Just wanted to chime in about using alternative grains for salads and quick dinners. I’ve recently discovered SPELT and can’t rave enough about it. Extremely hearty grain that is lovely warm and cold. It’s tough to find though…usually at small co-ops or TraderJoe-type places. In any case, there aren’t a lot of recipes out there for it so I made up my own. To cook it, I just cover it with water in a plastic container and put it in the fridge the night before I want to use it. Then when you cook, just put a bit of nice oil or butter in the bottom of a deep skillet, “toast” the spelt grains for a few mins, and finally add enough broth to cover the spelt and put a lid (or tin foil in my case) over the skillet until it absorbs the liquid (30 mins+). Mix in some frozen peas, seasoning of choice, and fresh grated parma. Lovely. For salads, cook as above but cool before adding any extras.
    This grain is very chewy and filling. Should convert any and all couscous addicts in a flash!

  21. ann

    oh ho ho ho HO! you know what this needs? some of those teeny tiny middle eastern noodles that are kinda like broken up angel hair pasta. You toss them in hot oil and let them get all toasty and then cook them like regular pasta for about 3 minutes, then toss them with the bulgur.
    Trust me on this one, their added heft takes this recipe (which I’ve been toying with myself) to the next level of delicious ridiculosity.

  22. Thank god, you make me feel normal! I so understand the days or weeks of energy drain and the little white boxes:). Last night we had a boxed meal b/c it was 8:30 and I was so hungry when I opened my fridge for ideas, my eyes got wide and my brain felt mushy and my tummy grumbled and honey, just quick bring something home for dinner before my eyes pop out! ….and then it feels so good to get back into the kitchen, days later, with a certain calm intent of creating healthy, deliberate food…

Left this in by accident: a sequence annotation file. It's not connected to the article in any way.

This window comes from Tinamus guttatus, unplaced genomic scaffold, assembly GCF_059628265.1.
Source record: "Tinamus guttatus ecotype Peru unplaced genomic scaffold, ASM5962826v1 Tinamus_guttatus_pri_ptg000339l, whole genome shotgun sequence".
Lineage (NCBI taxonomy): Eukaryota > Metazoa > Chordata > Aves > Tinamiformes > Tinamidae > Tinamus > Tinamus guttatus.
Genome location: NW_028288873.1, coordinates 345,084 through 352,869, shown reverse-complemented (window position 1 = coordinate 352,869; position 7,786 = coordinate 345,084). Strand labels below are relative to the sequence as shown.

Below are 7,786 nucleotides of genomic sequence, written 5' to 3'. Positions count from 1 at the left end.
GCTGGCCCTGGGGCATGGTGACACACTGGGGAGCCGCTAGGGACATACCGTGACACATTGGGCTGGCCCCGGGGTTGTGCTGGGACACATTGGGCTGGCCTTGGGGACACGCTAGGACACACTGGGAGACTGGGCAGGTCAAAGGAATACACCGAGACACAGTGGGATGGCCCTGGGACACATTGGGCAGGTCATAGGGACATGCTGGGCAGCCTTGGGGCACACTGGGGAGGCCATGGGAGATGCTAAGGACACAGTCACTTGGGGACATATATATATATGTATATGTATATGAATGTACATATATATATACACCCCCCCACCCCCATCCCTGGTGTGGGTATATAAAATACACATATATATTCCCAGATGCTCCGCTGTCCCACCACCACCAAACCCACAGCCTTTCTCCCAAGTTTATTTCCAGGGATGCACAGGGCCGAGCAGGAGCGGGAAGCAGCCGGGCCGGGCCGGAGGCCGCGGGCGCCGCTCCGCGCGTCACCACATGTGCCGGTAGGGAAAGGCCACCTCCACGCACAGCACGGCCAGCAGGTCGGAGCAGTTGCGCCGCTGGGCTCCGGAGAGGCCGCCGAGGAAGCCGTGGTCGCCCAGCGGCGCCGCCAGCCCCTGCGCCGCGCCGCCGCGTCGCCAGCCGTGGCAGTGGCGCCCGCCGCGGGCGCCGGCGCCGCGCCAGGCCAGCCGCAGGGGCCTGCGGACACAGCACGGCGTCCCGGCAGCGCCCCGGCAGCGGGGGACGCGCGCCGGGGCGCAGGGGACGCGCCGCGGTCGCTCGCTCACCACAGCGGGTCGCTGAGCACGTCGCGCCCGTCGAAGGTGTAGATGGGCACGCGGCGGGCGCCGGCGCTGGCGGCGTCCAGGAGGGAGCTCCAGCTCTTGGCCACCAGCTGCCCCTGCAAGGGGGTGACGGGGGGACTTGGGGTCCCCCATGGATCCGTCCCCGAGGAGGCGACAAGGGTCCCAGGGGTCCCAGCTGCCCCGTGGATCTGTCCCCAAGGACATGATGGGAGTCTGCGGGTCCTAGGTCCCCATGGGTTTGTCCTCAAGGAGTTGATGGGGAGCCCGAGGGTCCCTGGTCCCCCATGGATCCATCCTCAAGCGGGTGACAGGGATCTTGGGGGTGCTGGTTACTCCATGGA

Thanks for normalizing my experience; great job sticking to your guns and cooking this round:). Such a great post.

  23. Love this post because my goodness, can’t we all identify! This week has been a week of cooking disasters for me, and when I’m not messing up some recipe my very helpful fiance is making dinner instead (which, although incredibly sweet and delicious, does not quite boost the cooking esteem). As Janelle said, I feel normal again!!

    Besides which, I lovelovelove bulgur and it is great to see another recipe with it as a main ingredient. It is so chewy and nutty in flavor – your recipe reminds me to use it more often

  24. I can’t seem to get enough grain salads these days. I’ve recently fallen for barley–the only downside is how long it takes to cook. I have some wheat berry salads on the to-make list, but I’d somehow forgotten about their quicker cooking version, bulgur. Thanks for the reminder!

    Oh, and for those days when even 20 minutes is too long, I’ve found that whole wheat couscous is a good way to sneak some whole grains in.

  25. it is hard to balance life and cook well at the same time. sigh. but i’m glad you shared this bulgur recipe… i always have some on hand and am always looking for different ways to use it

  26. KatiePac

    I am finally de-lurking to let you know that I made this salad yesterday and it was phenomenal (this coming from someone who didn’t even know what bulgar was ’til yesterday). Eating leftovers today was even better! Love your site, keep it up!